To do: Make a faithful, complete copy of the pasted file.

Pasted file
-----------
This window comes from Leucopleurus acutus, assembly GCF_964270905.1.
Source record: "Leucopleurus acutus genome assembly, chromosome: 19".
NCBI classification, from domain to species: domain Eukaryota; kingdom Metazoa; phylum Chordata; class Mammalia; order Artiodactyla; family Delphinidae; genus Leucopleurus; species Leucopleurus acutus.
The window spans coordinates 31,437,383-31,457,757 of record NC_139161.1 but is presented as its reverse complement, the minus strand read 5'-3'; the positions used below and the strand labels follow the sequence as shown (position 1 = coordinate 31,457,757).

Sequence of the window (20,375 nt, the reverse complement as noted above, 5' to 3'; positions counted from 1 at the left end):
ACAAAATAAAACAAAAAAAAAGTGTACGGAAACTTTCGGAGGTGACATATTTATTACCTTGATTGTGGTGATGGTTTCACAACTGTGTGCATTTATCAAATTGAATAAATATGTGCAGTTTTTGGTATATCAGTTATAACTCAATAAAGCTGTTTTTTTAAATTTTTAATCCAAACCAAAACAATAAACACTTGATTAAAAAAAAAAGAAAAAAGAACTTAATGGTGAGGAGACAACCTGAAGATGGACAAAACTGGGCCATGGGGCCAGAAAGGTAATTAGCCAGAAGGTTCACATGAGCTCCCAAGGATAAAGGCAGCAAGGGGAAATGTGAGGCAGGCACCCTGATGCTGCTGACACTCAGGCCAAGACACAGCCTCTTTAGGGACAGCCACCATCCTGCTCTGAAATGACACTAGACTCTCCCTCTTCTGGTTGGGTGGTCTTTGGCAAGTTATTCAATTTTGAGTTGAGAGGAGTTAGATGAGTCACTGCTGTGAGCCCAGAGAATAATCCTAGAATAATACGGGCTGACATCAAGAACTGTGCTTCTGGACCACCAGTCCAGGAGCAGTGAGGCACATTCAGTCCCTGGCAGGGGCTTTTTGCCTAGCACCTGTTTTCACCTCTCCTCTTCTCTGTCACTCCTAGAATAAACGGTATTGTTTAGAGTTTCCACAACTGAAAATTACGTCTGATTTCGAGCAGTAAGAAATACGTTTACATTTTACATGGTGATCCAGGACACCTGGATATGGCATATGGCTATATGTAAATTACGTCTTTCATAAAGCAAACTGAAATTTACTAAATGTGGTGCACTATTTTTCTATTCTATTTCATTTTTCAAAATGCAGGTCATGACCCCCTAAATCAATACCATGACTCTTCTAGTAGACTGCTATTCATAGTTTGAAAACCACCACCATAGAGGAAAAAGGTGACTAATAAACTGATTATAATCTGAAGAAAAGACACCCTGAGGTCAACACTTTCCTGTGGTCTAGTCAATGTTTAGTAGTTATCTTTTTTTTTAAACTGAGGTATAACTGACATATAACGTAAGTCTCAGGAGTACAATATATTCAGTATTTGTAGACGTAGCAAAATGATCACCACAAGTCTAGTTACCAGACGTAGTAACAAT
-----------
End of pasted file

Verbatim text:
This window comes from Leucopleurus acutus, assembly GCF_964270905.1.
Source record: "Leucopleurus acutus genome assembly, chromosome: 19".
NCBI classification, from domain to species: domain Eukaryota; kingdom Metazoa; phylum Chordata; class Mammalia; order Artiodactyla; family Delphinidae; genus Leucopleurus; species Leucopleurus acutus.
The window spans coordinates 31,437,383-31,457,757 of record NC_139161.1 but is presented as its reverse complement, the minus strand read 5'-3'; the positions used below and the strand labels follow the sequence as shown (position 1 = coordinate 31,457,757).

Sequence of the window (20,375 nt, the reverse complement as noted above, 5' to 3'; positions counted from 1 at the left end):
ACAAAATAAAACAAAAAAAAAGTGTACGGAAACTTTCGGAGGTGACATATTTATTACCTTGATTGTGGTGATGGTTTCACAACTGTGTGCATTTATCAAATTGAATAAATATGTGCAGTTTTTGGTATATCAGTTATAACTCAATAAAGCTGTTTTTTTAAATTTTTAATCCAAACCAAAACAATAAACACTTGATTAAAAAAAAAAGAAAAAAGAACTTAATGGTGAGGAGACAACCTGAAGATGGACAAAACTGGGCCATGGGGCCAGAAAGGTAATTAGCCAGAAGGTTCACATGAGCTCCCAAGGATAAAGGCAGCAAGGGGAAATGTGAGGCAGGCACCCTGATGCTGCTGACACTCAGGCCAAGACACAGCCTCTTTAGGGACAGCCACCATCCTGCTCTGAAATGACACTAGACTCTCCCTCTTCTGGTTGGGTGGTCTTTGGCAAGTTATTCAATTTTGAGTTGAGAGGAGTTAGATGAGTCACTGCTGTGAGCCCAGAGAATAATCCTAGAATAATACGGGCTGACATCAAGAACTGTGCTTCTGGACCACCAGTCCAGGAGCAGTGAGGCACATTCAGTCCCTGGCAGGGGCTTTTTGCCTAGCACCTGTTTTCACCTCTCCTCTTCTCTGTCACTCCTAGAATAAACGGTATTGTTTAGAGTTTCCACAACTGAAAATTACGTCTGATTTCGAGCAGTAAGAAATACGTTTACATTTTACATGGTGATCCAGGACACCTGGATATGGCATATGGCTATATGTAAATTACGTCTTTCATAAAGCAAACTGAAATTTACTAAATGTGGTGCACTATTTTTCTATTCTATTTCATTTTTCAAAATGCAGGTCATGACCCCCTAAATCAATACCATGACTCTTCTAGTAGACTGCTATTCATAGTTTGAAAACCACCACCATAGAGGAAAAAGGTGACTAATAAACTGATTATAATCTGAAGAAAAGACACCCTGAGGTCAACACTTTCCTGTGGTCTAGTCAATGTTTAGTAGTTATCTTTTTTTTTAAACTGAGGTATAACTGACATATAACGTAAGTCTCAGGAGTACAATATATTCAGTATTTGTAGACGTAGCAAAATGATCACCACAAGTCTAGTTACCAGACGTAGTAACAAT